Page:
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William V Madison's Comments

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The Gotham Chamber Opera: When Small is the Next Big Thing

Commented Oct 18, 2012 at 11:01:09 in Arts

“Wonderful! Jennifer Rivera has really shone a spotlight on Gotham Chamber Opera and identified what makes the company so special. Congratulations to all concerned.

William V. Madison
New York City”
How High Can He Go?

How High Can He Go?

Commented Aug 31, 2012 at 12:03:24 in Arts

“Susanne Mentzer was the first Octavian I ever heard onstage -- an unforgettable performance, and yes, she was completely convincing as a boy, and as a boy-dressed-as-a-girl, and as a boy-in-love-with-two-women. (She was also the first singer I heard onstage as the Composer in 'Ariadne auf Naxos,' another trouser role, and equally memorable.)

This essay really hits what frustrates many opera fans: we see the wider public getting excited about the sort of performance that opera delivers all the time -- and better, because better trained and better disciplined in better techniques. And opera singers do it without microphones. When I can get my godchildren to watch a video clip for a few minutes, they do (usually) marvel, but the rest of the time -- and the rest of the kids in the world? How to reach them the way that reality competition programs reach them? If TV programmers build it, will they watch?”
My Mother's Voice

My Mother's Voice

Commented May 17, 2012 at 13:04:59 in Arts

“Another beautiful, insightful, and generous essay. Here's joining you in tribute to your mother -- and to everyone who helped to make you the wonderful artist and person that you are.”
The

The "Light Bulb" Moment

Commented Jan 12, 2012 at 13:32:27 in Arts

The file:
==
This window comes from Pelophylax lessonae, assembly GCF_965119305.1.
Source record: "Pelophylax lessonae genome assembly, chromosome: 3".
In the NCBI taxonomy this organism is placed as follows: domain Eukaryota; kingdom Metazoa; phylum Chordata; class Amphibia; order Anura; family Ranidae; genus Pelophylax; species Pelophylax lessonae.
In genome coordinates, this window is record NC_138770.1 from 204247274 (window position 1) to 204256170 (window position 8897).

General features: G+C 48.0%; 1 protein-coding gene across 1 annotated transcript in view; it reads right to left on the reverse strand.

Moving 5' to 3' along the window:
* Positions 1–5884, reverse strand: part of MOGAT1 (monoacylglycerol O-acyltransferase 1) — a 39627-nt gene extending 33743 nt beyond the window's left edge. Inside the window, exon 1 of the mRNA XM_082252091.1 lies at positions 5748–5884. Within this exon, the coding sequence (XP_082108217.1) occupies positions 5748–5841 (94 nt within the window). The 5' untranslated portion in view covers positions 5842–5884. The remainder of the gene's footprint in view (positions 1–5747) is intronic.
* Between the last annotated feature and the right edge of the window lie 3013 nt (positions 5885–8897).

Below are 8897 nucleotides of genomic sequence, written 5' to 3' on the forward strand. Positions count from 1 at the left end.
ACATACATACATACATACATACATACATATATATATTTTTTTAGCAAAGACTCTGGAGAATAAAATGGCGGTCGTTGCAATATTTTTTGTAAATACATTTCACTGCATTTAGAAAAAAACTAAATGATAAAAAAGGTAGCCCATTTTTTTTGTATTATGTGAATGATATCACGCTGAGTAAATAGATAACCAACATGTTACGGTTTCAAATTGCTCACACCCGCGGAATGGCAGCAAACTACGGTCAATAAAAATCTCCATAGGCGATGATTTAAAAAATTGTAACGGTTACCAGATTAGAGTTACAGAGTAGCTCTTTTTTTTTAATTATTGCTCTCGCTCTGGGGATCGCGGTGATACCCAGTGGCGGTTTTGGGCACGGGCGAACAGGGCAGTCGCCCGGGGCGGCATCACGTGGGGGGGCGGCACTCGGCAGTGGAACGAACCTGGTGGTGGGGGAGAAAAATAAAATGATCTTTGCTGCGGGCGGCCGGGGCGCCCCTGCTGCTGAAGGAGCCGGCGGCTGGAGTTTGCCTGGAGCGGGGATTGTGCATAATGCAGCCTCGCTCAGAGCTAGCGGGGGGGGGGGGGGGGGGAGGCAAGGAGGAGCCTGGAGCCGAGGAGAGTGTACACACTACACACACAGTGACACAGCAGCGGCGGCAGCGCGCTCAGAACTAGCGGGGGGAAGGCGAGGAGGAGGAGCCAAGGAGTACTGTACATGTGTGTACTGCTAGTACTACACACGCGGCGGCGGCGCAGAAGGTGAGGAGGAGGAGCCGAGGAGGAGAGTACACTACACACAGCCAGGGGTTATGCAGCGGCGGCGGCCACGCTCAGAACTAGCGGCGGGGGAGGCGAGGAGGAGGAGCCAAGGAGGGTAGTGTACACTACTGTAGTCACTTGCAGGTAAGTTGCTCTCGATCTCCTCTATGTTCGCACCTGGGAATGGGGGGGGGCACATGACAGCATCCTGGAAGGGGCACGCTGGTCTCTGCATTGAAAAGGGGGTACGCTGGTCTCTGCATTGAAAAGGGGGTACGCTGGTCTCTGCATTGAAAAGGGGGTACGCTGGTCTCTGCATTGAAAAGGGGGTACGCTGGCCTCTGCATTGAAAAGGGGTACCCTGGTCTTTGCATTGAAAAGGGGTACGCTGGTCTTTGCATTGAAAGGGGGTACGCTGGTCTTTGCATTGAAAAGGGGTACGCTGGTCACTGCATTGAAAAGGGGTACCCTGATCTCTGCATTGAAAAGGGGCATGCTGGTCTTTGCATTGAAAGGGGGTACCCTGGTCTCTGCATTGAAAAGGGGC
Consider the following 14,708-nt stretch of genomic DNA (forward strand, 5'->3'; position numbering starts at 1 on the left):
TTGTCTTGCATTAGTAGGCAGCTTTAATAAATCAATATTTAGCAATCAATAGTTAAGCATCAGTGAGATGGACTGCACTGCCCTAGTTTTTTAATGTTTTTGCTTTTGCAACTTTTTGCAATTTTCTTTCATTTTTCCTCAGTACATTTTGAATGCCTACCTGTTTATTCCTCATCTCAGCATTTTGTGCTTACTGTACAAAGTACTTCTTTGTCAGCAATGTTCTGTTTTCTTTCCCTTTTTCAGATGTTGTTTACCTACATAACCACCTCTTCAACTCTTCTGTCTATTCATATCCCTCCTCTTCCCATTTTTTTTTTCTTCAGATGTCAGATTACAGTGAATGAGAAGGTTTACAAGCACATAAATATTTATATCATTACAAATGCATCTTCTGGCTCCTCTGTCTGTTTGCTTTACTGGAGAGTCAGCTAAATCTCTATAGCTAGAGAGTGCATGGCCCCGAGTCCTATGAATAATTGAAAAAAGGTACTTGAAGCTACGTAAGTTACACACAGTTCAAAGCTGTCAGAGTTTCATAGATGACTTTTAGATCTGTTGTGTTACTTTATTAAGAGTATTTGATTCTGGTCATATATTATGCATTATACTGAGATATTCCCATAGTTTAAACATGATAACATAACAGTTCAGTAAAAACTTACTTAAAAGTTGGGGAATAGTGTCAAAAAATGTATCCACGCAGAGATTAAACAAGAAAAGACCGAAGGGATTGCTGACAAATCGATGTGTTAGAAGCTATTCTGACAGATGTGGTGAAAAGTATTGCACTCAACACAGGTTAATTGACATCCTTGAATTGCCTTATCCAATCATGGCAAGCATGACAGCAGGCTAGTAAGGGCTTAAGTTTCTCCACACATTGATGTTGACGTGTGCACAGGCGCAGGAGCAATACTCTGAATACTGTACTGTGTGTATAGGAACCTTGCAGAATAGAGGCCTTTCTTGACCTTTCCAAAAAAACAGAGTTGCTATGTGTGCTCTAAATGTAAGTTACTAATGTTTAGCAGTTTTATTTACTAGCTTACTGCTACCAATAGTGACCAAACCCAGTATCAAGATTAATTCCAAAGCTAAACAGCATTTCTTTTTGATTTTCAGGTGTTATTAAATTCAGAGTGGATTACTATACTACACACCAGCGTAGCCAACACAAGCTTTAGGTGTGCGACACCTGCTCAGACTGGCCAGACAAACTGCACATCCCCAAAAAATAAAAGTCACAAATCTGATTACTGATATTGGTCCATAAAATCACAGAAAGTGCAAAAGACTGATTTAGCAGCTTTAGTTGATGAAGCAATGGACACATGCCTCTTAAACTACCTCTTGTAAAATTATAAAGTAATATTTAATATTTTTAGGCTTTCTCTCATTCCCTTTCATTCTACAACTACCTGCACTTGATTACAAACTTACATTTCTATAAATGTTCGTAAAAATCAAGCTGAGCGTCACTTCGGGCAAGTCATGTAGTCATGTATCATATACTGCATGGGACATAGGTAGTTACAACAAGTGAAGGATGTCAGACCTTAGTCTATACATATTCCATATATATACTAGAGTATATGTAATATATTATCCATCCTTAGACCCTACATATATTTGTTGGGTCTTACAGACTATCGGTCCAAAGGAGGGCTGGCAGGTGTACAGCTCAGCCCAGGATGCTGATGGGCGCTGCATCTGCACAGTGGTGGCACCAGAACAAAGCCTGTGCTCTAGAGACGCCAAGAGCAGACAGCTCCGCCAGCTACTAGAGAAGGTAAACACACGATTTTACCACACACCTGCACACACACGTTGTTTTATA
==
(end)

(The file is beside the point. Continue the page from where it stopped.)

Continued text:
“I agree wholeheartedly with what you write here, Ms. Mentzer, including the praise for the Prado, which I revisited a few years ago (after touring it as a teenager) and found beautifully proportioned, thoughtfully curated, and thoroughly inspiring. Full of "light bulbs," in other words.

One thing that strikes me is that your light bulbs went off while you were experiencing the art. Visiting a museum, attending a concert or play, these experiences are triggers that lead us to think more, beyond the present moment.

If some people are dismissive of the importance of art, and hostile to it, it must be at least in part because they haven't been exposed to art: they haven't allowed themselves the light-bulb experience. But in consequence, these same people are effectively working to deny the rest of us -- anybody else, really -- a light-bulb experience.

You say you're not an art-museum person, and yet (for my money) your reactions to the art you saw were exactly right, original to you and yet in keeping with what the artists wanted. Your experience brought you into a community of men and women alive today, and long since passed away. (You were also able to express your reactions beautifully, and to share them with more people still.) What happened to you in the Prado and afterward pretty much sums up why we need to support the arts. Thank you for sharing your feelings and ideas, and for making me think about my own.”